Tag Archives: Lecture

Happiness and the Greater Good: The Power of Giving Back

Marty Russo speaks with radio host Lisa Cypers Kamen about serving the greater good and giving back through action and influence.

Today I joined Lisa Cypers Kamen on her Harvesting Happiness Talk Radio show once again for a half hour discussion. Last time, we talked about how our founders saw happiness. Today we focused on how the State of the Union is about reflecting on progress, setting goals, and trying to bring together a diverse group of people to achieve joint success.

Listen to, “Happiness and the Greater Good: The Power of Giving Back” below to hear about:

  • The State of the Union’s history and evolution into what it is today
  • Reflecting upon a personal State of the Union to take stock of ourselves for the year
  • How to lay out a blueprint for yearly goals and come up with an action plan to accomplish these goals

The Declaration of Independence and The Pursuit of Happiness

The Declaration of Independence and the pursuit of happiness are a good combination to celebrate on this Fourth of July holiday.

Former Congressman Marty Russo joins Harvesting Happiness Talk Radio to discuss.

It was fun to join Lisa Cypers Kamen on her Harvesting Happiness Talk Radio show for a half hour discussion of how our founders saw happiness.  I met Lisa in Scottsdale, AZ when she moderated interviews at the American Sleep and Breathing Academy conference.

Check out the podcast here or on iTunes.

Original Declaration of Independence

Original Declaration of Independence

The Declaration of Independence is considered the most influential document in American history.  If you are ever in Washington DC it’s worth a trip to the National Archives to see it in person.

The second sentence in the Declaration reads:  “We hold these truths to be self-evident, that all men are created equal, that they are endowed by their Creator with certain unalienable rights, that among these are life, liberty and the pursuit of happiness.”  This idea was based on the ideas of English philosopher John Locke who wrote that people have a “natural right to life, liberty and property.”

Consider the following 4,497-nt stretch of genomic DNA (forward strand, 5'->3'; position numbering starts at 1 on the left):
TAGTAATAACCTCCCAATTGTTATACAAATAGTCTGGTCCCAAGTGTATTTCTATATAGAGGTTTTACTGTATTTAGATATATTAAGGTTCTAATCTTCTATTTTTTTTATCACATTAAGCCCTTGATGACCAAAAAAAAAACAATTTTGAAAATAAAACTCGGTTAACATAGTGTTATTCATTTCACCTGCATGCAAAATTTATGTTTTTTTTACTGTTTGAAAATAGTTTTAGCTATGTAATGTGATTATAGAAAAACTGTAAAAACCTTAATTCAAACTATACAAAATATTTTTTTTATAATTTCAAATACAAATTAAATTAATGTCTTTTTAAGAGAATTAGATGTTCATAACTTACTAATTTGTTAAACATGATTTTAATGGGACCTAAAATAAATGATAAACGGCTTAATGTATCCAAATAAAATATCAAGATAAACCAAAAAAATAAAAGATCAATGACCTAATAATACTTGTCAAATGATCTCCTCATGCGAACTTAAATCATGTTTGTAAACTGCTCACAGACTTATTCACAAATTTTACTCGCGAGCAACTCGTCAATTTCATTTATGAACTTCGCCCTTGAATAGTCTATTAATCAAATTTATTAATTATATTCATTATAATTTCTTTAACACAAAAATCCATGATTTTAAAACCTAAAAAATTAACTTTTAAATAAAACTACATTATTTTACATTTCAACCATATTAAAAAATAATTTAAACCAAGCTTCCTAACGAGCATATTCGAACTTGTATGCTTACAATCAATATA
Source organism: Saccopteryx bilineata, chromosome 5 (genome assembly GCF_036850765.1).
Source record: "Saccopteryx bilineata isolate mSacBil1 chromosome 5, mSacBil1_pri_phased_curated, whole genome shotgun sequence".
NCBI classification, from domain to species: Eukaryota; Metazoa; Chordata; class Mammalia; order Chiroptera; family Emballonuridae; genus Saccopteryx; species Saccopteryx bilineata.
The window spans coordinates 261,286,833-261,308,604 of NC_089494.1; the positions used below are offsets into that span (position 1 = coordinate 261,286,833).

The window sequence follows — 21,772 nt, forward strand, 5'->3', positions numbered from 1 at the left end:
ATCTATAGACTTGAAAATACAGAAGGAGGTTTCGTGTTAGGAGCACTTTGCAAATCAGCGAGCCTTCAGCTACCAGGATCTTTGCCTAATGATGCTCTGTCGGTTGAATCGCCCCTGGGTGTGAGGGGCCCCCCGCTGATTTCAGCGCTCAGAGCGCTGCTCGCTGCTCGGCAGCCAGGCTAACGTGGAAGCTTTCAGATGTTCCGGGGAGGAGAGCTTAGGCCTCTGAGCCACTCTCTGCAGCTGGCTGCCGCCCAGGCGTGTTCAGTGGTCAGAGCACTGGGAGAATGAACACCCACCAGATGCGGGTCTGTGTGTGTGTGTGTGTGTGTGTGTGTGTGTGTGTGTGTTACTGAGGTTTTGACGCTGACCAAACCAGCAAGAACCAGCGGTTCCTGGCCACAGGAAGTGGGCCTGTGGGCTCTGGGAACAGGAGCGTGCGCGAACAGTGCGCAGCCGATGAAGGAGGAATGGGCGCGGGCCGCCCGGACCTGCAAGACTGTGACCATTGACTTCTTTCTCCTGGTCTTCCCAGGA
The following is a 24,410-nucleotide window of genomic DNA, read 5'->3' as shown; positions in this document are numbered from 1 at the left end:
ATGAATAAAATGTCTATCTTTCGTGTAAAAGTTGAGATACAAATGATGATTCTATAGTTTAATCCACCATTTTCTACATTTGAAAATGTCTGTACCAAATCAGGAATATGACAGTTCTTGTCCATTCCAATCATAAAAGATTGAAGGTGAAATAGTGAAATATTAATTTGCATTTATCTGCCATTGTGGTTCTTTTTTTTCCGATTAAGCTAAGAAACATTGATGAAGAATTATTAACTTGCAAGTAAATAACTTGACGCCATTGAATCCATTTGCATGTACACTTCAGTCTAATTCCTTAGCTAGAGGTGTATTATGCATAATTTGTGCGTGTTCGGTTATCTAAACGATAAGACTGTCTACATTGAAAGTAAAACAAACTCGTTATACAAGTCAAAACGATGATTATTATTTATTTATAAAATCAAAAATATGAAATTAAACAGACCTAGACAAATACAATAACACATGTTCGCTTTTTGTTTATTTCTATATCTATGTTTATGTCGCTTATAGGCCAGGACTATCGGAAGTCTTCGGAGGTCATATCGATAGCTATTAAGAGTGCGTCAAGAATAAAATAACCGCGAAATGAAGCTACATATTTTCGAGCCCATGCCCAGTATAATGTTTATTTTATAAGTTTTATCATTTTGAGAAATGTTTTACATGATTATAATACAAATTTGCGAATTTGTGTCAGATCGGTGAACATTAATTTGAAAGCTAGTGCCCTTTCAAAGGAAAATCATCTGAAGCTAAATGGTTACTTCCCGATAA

However, in the initial draft Thomas Jefferson changed “property” to “pursuit of happiness.” Although Jefferson’s first draft was highly edited,  the phrase “pursuit of happiness” stayed in the final version.  So it must have been important.

What is the pursuit of happiness?



What’s interesting is that in 1776 happiness was defined differently than today.  The minds of the great political thinkers of the 18th century tied the concept of happiness to civic responsibility.  In the context of the Declaration, happiness was more about an individual’s contribution to society rather than pursuits of self-gratification.   Our country was founded on the concept of liberty and freedom and the responsibility to contribute to society.  In fact, the purpose of the Constitution is to provide the framework of government to protect our right to pursue happiness.

The Fourth of July is a good reminder to us all that the Declaration of Independence is about pursuing the kind of happiness that comes from making our country and the world a better place.  That’s showing true leadership.

Whatever you are interested in, find a way to get involved and have your voice heard.   My observation over the years is that people who get involved in civic interests and helping other in the community are happier.   There’s a number of ways you can get involved –here’s a few:

  • Work with neighbors on a community issue.
  • Go to a public meeting on an issue that’s important to you
  • Volunteer to help other in need
  • Register voters
  • Volunteer for a campaign for someone who is running for public office
  • Find an organization that is active on issues that are important to you and volunteer your time and money

The Fourth of July is a good time to get re-energized on making the world a better place.


Political Speaking With Close Up Teachers

Former Congressman Marty Russo Speaks About US Politics and Government